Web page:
Democrat Beverly Perdue has become the first NC governor to veto a budget bill since the chief executive of our state was given that power in 1997.
Gov. Perdue said in her announcement Sunday that the Republican-led legislature’s $20 billion proposal would do “generational damage” to public education. She said the legislature has “turned its back on our schools, our children, our longstanding investment in education and our future economic prospects.”
The budget cuts passed by the legislature dramatically impact the very programs that have moved North Carolina to the forefront of our nation’s educational efforts:
• $124 million in “discretionary” reduction passed on to local school districts is on top of the $305 million in deductions for 2009-10.
• 20% cut to the “More at Four” preschool program for atrisk children.
• Elimination of professional development funding for teachers, including the end of such programs as the Teacher Academy and in Cullowhee the NC Center for the Advancement of Teaching.
• Elimination of the Teaching Fellows program which drew into the field of education some of our brightest young people.
• Elimination of funds for handheld diagnostic tools for teachers that allow them to track student learning.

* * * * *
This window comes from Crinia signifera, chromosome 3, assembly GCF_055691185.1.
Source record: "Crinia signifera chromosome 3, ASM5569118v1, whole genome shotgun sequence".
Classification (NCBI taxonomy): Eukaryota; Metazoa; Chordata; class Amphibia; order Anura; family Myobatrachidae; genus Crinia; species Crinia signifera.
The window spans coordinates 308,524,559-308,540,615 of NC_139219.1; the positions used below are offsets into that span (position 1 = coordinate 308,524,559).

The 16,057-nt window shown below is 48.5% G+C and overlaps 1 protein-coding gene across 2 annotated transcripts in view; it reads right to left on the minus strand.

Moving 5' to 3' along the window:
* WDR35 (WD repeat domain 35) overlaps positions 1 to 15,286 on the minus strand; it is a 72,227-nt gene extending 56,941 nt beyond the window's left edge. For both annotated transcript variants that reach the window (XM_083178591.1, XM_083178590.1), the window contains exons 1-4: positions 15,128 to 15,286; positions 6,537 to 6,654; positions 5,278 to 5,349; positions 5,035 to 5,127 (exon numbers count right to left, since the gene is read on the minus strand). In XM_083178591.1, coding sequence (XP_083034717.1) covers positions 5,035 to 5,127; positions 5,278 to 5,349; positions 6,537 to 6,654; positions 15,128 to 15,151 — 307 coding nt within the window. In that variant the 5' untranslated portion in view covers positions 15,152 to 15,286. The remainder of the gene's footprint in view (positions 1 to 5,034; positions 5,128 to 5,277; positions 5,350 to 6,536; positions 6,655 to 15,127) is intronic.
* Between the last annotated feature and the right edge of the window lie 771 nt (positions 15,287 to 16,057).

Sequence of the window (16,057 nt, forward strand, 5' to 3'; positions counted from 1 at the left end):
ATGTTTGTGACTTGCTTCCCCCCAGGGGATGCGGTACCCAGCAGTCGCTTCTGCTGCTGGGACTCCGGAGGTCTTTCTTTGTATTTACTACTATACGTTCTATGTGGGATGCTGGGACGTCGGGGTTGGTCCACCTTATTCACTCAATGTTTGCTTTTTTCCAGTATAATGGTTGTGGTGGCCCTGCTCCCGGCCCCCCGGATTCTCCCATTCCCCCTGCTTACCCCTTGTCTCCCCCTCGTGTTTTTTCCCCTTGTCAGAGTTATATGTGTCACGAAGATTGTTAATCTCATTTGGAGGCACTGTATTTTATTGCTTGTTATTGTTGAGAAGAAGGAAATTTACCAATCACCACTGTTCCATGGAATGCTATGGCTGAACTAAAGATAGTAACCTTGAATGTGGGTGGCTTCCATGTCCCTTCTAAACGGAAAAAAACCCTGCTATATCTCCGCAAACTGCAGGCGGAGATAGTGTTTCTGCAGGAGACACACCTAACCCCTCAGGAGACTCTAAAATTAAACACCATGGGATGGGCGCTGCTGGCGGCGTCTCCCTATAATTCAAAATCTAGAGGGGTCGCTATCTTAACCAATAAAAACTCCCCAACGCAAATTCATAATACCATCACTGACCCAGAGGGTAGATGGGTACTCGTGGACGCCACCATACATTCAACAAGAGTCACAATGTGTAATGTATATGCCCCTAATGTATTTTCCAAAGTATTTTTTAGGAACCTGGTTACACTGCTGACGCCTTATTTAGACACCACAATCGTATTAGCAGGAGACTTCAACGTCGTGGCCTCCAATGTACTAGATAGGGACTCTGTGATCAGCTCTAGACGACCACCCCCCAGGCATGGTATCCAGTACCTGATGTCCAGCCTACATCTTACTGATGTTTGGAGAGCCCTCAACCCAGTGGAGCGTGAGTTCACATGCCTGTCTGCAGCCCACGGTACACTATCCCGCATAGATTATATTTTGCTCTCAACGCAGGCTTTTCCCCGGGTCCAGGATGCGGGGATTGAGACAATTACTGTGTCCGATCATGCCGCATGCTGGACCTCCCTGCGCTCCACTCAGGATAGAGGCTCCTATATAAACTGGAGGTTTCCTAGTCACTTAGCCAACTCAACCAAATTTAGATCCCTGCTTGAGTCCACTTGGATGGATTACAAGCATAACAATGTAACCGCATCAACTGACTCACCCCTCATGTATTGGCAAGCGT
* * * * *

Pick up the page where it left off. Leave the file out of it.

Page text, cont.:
In 1954, America was #1 in the world in elementary school enrollment, math and science, and college graduates. Today, we are 19th in science, 24th in math, 79th in elementary school enrollment, and 12th in the world in the number of college graduates.
It is not so much that we are falling behind as it is that others have begun to catch up or pass us. In South Korea, for instance, almost 100% of their people are literate. China is now producing four times more college graduates in science, engineering, technological fields and mathematics than we are. They, and countries such as Sweden, Norway and Germany, are placing extraordinary emphasis upon education, research and innovation.
When given these circumstances and the importance of education to meeting the challenges we face today in the world, it is inconceivable that our legislature would dramatically cut or eliminate educational programs and services.
It is time for not only educators, but the public at large, to rise up and voice their concerns over the direction our Republican- led legislature is taking in dissolving our longstanding investments in education and in diluting the impact we need to have in America’s economic future. It is time to quit being quiet!!
Ben J. Utley is chairman of the Macon County Democratic Party.